We try to answer this question by looking at the acquisition of linguistic negation in autistic children. • Autism is a neurodevelopmental disorder with three characteristic features: social impairments, communicative-linguistic impairments, repetitive and stereotyped behaviours (Tager-Flusberg, 1999). • At least the first two aspects of autism are usually explained by a ´Theory of mind’ deficit hypothesis. According to this account, autistic subjects have a specific deficit in understanding other people’s mental states.
Studies on the comprehension and production of negative sentences in autistic language • Shapiro and Kapit (1978) • Tager-Flusberg et al. (1990) • Schindele, Lüdtke and Kaup (2008)
The two-step account of language competence in ontogeny • Following the mirror system hypothesis advanced by Arbib and Rizzolatti for the phylogenesy of language (Arbib and Rizzolatti 1997; Rizzolatti and Arbib 1998), the proposal advanced in this two-stepaccount for language acquisition is that in ontogeny children have a language-ready brain that, based on mental simulation, implemented by the mirror neuron system, makes the start of the acquisition of language possible. • At this first step, the mirror neuron system provides us with the ability to approximately comprehend intensions, mainly motor intentions, and to start the process of language acquisition. • In fact, the mirror neuron system can explain, in terms of intention understanding, imitative learning and simulative understanding the so-called construction grammar model for language acquisition (Tomasello).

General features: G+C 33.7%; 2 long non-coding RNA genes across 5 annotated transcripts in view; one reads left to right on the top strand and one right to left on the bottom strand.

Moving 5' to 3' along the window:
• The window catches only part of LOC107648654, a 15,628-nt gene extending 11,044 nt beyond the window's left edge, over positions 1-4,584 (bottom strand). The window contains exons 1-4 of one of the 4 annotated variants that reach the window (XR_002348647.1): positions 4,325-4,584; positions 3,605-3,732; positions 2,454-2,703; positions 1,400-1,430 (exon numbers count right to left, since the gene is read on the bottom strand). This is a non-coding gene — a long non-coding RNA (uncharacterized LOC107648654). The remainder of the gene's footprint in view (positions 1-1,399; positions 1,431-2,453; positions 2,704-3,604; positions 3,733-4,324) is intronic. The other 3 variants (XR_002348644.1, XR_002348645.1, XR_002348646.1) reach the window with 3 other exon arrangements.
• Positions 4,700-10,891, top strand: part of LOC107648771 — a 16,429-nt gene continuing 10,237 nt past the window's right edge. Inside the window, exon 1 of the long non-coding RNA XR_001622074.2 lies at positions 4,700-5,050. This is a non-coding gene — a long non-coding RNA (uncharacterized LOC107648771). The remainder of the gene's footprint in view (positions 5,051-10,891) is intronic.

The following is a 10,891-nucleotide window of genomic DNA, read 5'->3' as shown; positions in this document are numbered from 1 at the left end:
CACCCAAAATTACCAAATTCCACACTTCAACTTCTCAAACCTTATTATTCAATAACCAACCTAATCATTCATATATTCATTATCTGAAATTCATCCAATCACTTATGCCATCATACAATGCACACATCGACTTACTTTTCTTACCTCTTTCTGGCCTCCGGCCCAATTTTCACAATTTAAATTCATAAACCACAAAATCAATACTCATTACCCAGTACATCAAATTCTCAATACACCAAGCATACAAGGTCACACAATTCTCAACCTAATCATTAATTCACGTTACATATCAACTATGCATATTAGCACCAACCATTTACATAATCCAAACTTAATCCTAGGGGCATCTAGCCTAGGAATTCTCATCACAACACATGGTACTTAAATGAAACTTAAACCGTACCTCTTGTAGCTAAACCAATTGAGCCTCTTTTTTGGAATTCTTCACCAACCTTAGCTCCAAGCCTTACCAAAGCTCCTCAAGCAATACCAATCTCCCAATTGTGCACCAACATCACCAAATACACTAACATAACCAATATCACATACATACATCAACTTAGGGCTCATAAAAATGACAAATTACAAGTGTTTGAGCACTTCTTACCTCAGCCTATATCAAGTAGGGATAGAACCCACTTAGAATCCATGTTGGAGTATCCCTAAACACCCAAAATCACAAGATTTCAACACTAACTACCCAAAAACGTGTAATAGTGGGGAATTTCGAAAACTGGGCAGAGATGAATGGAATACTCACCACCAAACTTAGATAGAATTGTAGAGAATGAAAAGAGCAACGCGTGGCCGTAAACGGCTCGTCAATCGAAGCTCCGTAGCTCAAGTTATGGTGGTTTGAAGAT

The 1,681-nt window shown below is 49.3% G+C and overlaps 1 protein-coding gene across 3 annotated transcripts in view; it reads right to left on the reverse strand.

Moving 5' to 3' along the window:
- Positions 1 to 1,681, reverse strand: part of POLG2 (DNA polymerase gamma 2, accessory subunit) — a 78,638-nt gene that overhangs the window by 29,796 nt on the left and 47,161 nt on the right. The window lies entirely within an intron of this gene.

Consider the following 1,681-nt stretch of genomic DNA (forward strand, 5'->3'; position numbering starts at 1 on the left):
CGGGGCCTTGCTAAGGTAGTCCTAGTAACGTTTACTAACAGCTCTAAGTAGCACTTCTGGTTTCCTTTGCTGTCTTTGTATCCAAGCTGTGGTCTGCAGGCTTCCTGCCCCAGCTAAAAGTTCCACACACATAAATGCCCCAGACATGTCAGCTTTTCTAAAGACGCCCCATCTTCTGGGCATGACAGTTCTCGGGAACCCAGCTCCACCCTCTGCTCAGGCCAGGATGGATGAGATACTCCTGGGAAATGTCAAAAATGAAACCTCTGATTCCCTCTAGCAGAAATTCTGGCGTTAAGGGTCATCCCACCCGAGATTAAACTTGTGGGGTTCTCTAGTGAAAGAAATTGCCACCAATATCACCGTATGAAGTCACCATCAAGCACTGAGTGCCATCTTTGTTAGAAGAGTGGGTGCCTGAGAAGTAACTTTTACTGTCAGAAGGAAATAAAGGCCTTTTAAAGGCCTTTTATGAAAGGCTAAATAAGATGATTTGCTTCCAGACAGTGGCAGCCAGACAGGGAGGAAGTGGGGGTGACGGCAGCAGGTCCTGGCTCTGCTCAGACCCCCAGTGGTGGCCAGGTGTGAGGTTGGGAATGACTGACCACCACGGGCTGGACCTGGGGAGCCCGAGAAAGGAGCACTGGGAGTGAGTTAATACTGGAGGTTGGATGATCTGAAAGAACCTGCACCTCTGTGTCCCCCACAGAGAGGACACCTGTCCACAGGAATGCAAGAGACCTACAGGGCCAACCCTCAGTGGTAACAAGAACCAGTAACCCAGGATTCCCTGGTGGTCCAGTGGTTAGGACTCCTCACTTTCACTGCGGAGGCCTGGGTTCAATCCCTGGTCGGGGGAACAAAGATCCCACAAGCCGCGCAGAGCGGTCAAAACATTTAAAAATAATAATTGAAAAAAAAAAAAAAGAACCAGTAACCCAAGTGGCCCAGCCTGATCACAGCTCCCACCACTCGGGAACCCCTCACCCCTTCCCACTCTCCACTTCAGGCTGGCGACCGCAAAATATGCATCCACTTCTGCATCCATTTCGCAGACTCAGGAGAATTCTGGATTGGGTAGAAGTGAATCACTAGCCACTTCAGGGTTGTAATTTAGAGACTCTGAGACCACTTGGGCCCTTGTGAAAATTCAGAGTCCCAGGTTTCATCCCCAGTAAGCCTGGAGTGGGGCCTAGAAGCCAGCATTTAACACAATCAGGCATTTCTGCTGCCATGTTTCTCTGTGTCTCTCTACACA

At this point, when the child enters the linguistic game, it is language itself that affects our cognitive functions and even the brain. Language makes our socio-cognitive abilities more complex. In particular, a full language shared by a cultural community makes our mindreading ability much more complex. • The child acquires an explicit mindreading ability, Theory of Mind and he is now ready to enter the second step of language acquisition. In fact, the Theory of Mind allows children to produce and comprehend inferential and implicit linguistic communication.
Conclusion • Summarizing the data discussed so far, negation can be considered as a good example to support this two-step model for language competence. • In fact, categories of linguistic negation have different levels of complexity with different cognitive requirements. Rejection and non-existence can be explained in a simulative account. Denial, instead, needs an inferential explanation.
Empirical open questions: Empirical open questions concern: the simulation of inferntial meaning; the neural mechanisms on which Theory of Mind relies. Is still usefull the distinction between semantics and pragmatics?